Ed Joyce is ready to return to the Ireland line-up for today's one-day international against Bangladesh, the fourth match of the Tri-series in Malahide, also involving New Zealand who Ireland play again on Sunday (both games 10.45am).
Despite Niall O'Brien scoring a century for Ireland in their defeat to the Kiwis last Sunday, at No.3, he is expected to drop down one place to allow Joyce to return to the top of the order with William Porterfield coming in at the fall of the first wicket.
Joyce has been batting in the nets for the last three days without any effects after the back injury which kept him out of last weekend's games and, even at 38 years of age, when Joyce is fit and available he plays.
It means he will be reunited with his opening partner in each of his last eight ODIs, Paul Stirling, as Ireland's best batsman and fastest scorer hope to get the team off to a good start.
"Joyce is a classy player and when he is up front or at No.3, if he stays in he is destructive enough towards the back end so hopefully we can put on a big partnership," said Stirling, 12 years his junior.
"Even in his 'older years' he is still a proven player and still has the ability to win matches against New Zealand and Bangladesh and hopefully he can do that."
Stirling believes that Ireland are just a win away from getting their confidence back, which has been noticeably missing in the last year.
"We have played some of the best teams in the world recently - England, Australia, South Africa - and you can see the difference between the top three and the rest," he said.
"It has been a real struggle against the top teams, especially when you go to play Australia and South Africa away. They showed their class.
"But we feel we are in these games against Bangladesh and New Zealand and even though we played only 30 overs against Bangladesh we had them 70 for four and on top, and against New Zealand we could have won that game.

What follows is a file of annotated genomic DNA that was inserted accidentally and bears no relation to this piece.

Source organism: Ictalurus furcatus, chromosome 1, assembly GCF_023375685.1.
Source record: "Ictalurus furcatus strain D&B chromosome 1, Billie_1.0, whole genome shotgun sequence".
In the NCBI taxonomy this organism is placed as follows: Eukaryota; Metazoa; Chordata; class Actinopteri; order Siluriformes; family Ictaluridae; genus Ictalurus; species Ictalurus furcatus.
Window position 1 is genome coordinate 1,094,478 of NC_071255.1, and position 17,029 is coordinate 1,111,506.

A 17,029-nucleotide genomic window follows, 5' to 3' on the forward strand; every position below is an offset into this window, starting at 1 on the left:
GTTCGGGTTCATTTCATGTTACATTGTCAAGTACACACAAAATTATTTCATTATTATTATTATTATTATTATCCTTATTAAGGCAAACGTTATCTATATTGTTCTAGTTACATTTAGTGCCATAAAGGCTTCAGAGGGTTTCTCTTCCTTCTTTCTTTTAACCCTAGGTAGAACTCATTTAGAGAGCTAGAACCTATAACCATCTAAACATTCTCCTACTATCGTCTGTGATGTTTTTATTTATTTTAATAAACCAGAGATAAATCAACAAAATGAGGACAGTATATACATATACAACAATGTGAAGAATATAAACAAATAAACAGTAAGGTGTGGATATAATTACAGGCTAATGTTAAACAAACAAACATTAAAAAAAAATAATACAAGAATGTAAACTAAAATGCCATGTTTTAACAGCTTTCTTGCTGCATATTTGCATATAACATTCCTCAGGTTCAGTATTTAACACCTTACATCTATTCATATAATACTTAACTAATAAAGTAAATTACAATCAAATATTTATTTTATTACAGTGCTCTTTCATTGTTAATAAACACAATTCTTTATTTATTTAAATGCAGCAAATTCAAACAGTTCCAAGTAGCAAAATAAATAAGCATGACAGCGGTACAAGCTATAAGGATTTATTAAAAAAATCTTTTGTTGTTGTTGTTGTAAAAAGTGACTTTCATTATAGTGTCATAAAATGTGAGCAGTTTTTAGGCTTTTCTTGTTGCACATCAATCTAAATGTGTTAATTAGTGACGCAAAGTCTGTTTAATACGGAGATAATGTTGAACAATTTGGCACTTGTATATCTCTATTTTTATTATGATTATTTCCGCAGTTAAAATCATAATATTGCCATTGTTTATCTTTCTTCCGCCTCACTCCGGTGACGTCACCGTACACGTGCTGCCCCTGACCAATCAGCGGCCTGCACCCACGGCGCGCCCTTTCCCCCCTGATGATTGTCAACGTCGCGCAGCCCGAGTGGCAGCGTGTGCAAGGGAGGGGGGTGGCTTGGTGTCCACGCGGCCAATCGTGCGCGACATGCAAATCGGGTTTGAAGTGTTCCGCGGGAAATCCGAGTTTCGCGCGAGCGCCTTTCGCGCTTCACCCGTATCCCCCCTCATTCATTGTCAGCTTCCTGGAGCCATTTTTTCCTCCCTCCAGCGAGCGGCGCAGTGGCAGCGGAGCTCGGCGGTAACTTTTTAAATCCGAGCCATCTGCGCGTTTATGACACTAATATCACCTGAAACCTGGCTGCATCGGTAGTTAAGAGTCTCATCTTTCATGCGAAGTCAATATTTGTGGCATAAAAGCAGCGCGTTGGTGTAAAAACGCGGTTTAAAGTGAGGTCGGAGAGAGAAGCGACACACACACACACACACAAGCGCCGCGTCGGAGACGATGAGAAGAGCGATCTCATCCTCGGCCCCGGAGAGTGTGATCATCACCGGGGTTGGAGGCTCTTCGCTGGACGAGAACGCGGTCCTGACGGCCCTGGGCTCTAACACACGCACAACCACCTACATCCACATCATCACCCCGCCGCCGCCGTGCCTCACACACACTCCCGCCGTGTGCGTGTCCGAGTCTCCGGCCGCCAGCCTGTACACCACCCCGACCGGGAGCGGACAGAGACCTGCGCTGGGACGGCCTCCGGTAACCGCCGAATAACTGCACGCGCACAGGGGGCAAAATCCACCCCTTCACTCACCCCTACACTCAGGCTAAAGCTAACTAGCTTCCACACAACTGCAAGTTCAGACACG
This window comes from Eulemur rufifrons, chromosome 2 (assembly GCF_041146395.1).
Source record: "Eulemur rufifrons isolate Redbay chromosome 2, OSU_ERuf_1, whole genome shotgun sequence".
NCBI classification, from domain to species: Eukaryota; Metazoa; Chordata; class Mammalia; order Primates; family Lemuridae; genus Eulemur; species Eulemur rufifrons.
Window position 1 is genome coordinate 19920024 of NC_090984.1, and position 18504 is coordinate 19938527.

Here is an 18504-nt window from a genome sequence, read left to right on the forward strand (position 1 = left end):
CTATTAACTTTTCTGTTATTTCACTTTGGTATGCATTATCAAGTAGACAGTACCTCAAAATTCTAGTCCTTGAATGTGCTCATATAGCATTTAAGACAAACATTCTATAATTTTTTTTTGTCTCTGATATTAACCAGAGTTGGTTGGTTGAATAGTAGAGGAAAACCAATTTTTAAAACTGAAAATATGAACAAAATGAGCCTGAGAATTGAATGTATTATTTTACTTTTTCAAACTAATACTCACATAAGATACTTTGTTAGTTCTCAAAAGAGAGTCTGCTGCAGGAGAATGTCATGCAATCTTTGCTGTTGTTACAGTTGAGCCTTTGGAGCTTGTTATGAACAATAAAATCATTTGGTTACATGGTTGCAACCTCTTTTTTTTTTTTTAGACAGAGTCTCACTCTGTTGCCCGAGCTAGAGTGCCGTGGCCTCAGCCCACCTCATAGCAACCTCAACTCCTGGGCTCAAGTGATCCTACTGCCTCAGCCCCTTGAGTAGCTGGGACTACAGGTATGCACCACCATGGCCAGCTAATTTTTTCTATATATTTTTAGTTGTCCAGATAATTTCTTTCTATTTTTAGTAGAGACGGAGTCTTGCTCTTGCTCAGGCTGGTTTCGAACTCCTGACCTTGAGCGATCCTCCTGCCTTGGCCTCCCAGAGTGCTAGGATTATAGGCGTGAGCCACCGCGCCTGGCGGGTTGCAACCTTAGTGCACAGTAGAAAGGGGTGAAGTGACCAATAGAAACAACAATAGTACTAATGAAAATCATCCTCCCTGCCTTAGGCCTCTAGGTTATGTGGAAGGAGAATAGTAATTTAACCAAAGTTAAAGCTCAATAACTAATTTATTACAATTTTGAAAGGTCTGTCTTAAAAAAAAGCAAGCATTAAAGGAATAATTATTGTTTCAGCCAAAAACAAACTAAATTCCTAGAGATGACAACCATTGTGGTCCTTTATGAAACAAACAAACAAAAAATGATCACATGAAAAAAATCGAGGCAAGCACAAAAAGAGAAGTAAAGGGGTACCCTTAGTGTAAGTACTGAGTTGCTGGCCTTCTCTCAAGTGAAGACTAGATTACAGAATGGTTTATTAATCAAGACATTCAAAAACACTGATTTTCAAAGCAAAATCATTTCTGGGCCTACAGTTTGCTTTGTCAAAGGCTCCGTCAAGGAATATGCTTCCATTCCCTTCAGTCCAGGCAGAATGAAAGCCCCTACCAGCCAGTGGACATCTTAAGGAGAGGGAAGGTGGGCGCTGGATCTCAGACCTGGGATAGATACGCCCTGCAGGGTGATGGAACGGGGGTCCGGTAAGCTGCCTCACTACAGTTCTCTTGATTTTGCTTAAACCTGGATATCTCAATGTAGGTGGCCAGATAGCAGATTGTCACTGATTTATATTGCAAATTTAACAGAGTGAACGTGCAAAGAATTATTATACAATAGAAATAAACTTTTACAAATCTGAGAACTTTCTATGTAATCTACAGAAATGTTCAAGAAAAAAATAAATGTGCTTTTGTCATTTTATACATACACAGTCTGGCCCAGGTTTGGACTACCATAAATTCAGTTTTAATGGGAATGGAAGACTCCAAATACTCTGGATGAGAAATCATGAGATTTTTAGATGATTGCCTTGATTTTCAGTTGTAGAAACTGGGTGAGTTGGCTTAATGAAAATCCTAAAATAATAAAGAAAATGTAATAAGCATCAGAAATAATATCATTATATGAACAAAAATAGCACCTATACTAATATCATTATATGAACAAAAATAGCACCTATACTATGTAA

"Niall O'Brien batted through and we were always in the game when he was at the crease, but when he was out, we didn't have anyone to finish it off.
"That's just a lack of confidence. If we had been winning matches that would have been a normal run chase but instead, if not panic, it showed up a lack of a winning attitude. We haven't been in a winning position after 40 overs of the second innings recently and with that missing one or two per cent we could have won that game by five or six wickets."
But for now, Stirling accepts that Ireland rely on the top order to get the bulk of the runs.
"When we lose four or five wickets we are more hoping than expecting to win the game but hopefully it doesn't put too much pressure on the top order to score big runs because you don't want to play with that lack of freedom and be unable to score. But if any team puts on a big total then generally the top four or five get the majority of the runs," he said.
"So we still have a lot to work on but hopefully we have someone who can win the game at the top or, if we don't, someone can come in and take an opportunity and show they are here to stay."